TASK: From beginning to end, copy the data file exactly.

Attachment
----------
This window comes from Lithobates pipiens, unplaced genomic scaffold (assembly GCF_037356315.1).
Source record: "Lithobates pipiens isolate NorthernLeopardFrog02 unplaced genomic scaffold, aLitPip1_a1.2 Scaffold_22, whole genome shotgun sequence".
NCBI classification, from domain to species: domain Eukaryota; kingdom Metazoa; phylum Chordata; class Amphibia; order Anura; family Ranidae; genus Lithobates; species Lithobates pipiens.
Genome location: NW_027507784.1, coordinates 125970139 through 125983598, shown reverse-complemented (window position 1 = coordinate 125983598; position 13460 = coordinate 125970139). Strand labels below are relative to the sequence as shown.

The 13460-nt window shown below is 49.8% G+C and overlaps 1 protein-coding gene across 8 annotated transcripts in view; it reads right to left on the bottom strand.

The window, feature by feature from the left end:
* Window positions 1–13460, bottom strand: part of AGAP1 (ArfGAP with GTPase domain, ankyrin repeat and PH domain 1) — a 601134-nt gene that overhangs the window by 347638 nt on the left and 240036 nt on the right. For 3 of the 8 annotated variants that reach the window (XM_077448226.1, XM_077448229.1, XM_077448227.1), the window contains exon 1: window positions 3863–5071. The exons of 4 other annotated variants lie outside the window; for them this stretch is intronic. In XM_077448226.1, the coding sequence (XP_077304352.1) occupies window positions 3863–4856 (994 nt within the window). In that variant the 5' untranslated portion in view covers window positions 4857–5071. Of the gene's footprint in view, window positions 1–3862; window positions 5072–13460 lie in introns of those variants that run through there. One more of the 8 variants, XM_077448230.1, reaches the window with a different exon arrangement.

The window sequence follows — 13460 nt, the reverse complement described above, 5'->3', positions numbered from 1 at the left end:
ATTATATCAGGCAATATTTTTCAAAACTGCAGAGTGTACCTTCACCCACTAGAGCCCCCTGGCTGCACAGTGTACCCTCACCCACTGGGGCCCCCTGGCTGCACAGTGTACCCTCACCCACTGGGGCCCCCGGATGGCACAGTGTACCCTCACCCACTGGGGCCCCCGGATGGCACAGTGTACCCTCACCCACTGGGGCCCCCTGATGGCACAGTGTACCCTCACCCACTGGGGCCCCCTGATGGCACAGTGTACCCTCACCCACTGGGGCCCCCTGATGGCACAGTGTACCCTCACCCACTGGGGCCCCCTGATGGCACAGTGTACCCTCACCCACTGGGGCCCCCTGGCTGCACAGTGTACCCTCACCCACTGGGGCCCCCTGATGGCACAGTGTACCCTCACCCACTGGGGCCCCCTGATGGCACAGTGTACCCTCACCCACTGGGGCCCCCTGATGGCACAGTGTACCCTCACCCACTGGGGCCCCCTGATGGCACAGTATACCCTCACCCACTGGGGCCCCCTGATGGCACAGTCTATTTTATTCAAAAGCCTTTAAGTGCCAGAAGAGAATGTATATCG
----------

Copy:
This window comes from Lithobates pipiens, unplaced genomic scaffold (assembly GCF_037356315.1).
Source record: "Lithobates pipiens isolate NorthernLeopardFrog02 unplaced genomic scaffold, aLitPip1_a1.2 Scaffold_22, whole genome shotgun sequence".
NCBI classification, from domain to species: domain Eukaryota; kingdom Metazoa; phylum Chordata; class Amphibia; order Anura; family Ranidae; genus Lithobates; species Lithobates pipiens.
Genome location: NW_027507784.1, coordinates 125970139 through 125983598, shown reverse-complemented (window position 1 = coordinate 125983598; position 13460 = coordinate 125970139). Strand labels below are relative to the sequence as shown.

The 13460-nt window shown below is 49.8% G+C and overlaps 1 protein-coding gene across 8 annotated transcripts in view; it reads right to left on the bottom strand.

The window, feature by feature from the left end:
* Window positions 1–13460, bottom strand: part of AGAP1 (ArfGAP with GTPase domain, ankyrin repeat and PH domain 1) — a 601134-nt gene that overhangs the window by 347638 nt on the left and 240036 nt on the right. For 3 of the 8 annotated variants that reach the window (XM_077448226.1, XM_077448229.1, XM_077448227.1), the window contains exon 1: window positions 3863–5071. The exons of 4 other annotated variants lie outside the window; for them this stretch is intronic. In XM_077448226.1, the coding sequence (XP_077304352.1) occupies window positions 3863–4856 (994 nt within the window). In that variant the 5' untranslated portion in view covers window positions 4857–5071. Of the gene's footprint in view, window positions 1–3862; window positions 5072–13460 lie in introns of those variants that run through there. One more of the 8 variants, XM_077448230.1, reaches the window with a different exon arrangement.

The window sequence follows — 13460 nt, the reverse complement described above, 5'->3', positions numbered from 1 at the left end:
ATTATATCAGGCAATATTTTTCAAAACTGCAGAGTGTACCTTCACCCACTAGAGCCCCCTGGCTGCACAGTGTACCCTCACCCACTGGGGCCCCCTGGCTGCACAGTGTACCCTCACCCACTGGGGCCCCCGGATGGCACAGTGTACCCTCACCCACTGGGGCCCCCGGATGGCACAGTGTACCCTCACCCACTGGGGCCCCCTGATGGCACAGTGTACCCTCACCCACTGGGGCCCCCTGATGGCACAGTGTACCCTCACCCACTGGGGCCCCCTGATGGCACAGTGTACCCTCACCCACTGGGGCCCCCTGATGGCACAGTGTACCCTCACCCACTGGGGCCCCCTGGCTGCACAGTGTACCCTCACCCACTGGGGCCCCCTGATGGCACAGTGTACCCTCACCCACTGGGGCCCCCTGATGGCACAGTGTACCCTCACCCACTGGGGCCCCCTGATGGCACAGTGTACCCTCACCCACTGGGGCCCCCTGATGGCACAGTATACCCTCACCCACTGGGGCCCCCTGATGGCACAGTCTATTTTATTCAAAAGCCTTTAAGTGCCAGAAGAGAATGTATATCG